I had this odd thought after reading some Newsweek article about how heart cell death is often sped on its way by the reinfusion of oxygen. I was thinking about the body and its system of cells, and organs, and the individual composed by them. Then by this sense that the body is designed to both burn and produce energy. That energy drives our lives, even at the level of the cell. We are each this complex construction of a network of different energy production systems.
That we live our lives burning the body's energy and creating waste byproducts. Then our bodies die.
The planet, our activities on it, our drive to produce machines and new machines seemed then to mimic the life cycle of the body itself--the body projected, writ large, on the world. There's so much now circulating on blogs, in newspapers, on TV, and other media outlets about reducing carbon footprints, etc. And these are of course worthy and noble ideas.
So much of our energy consumption, the machines that burn the energy, the extraction of the energy base substance from the ground, so much of it is under our control, a part of our own exploration/exploitation of the planet.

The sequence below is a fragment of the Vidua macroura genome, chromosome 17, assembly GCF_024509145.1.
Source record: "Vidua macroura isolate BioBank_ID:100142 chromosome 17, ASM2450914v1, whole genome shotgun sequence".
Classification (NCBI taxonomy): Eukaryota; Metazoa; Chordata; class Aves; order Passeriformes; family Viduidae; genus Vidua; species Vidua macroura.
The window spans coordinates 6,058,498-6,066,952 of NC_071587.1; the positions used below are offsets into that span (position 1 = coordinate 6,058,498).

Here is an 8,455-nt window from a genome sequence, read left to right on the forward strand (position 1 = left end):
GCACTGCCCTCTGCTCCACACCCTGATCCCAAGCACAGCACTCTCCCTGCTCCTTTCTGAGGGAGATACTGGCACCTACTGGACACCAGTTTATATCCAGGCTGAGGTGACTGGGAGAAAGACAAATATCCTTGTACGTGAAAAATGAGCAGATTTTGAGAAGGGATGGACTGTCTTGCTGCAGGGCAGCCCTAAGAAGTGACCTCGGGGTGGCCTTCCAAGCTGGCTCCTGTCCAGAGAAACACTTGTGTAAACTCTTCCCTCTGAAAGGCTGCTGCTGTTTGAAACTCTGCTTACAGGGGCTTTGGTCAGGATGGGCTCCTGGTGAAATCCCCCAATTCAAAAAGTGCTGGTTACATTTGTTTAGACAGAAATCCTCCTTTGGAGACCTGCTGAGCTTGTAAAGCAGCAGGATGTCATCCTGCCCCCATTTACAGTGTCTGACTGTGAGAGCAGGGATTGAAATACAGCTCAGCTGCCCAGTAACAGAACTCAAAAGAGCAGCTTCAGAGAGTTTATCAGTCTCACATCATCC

I am deeply in favor of slowing down energy consumption, of trying to reduce what we're doing to the planet. But is the planet indefinitely "sustainable"? Or is it like our bodies--fed and mined for its energy, so we might burn it. Is the planet like an extension of our bodies--something that is thrust into motion, and in doing so, sustaining that motion, must burn energy and produce waste products? How do we change the paradigm of the planet? Are we the earth's cellular structure--we reproduce, produce new cells that make up part of what makes this a viable planet? Can we live without the energy resources of this planet? Is this planet dying a slow death, accelerated slightly by our ever increasing needs?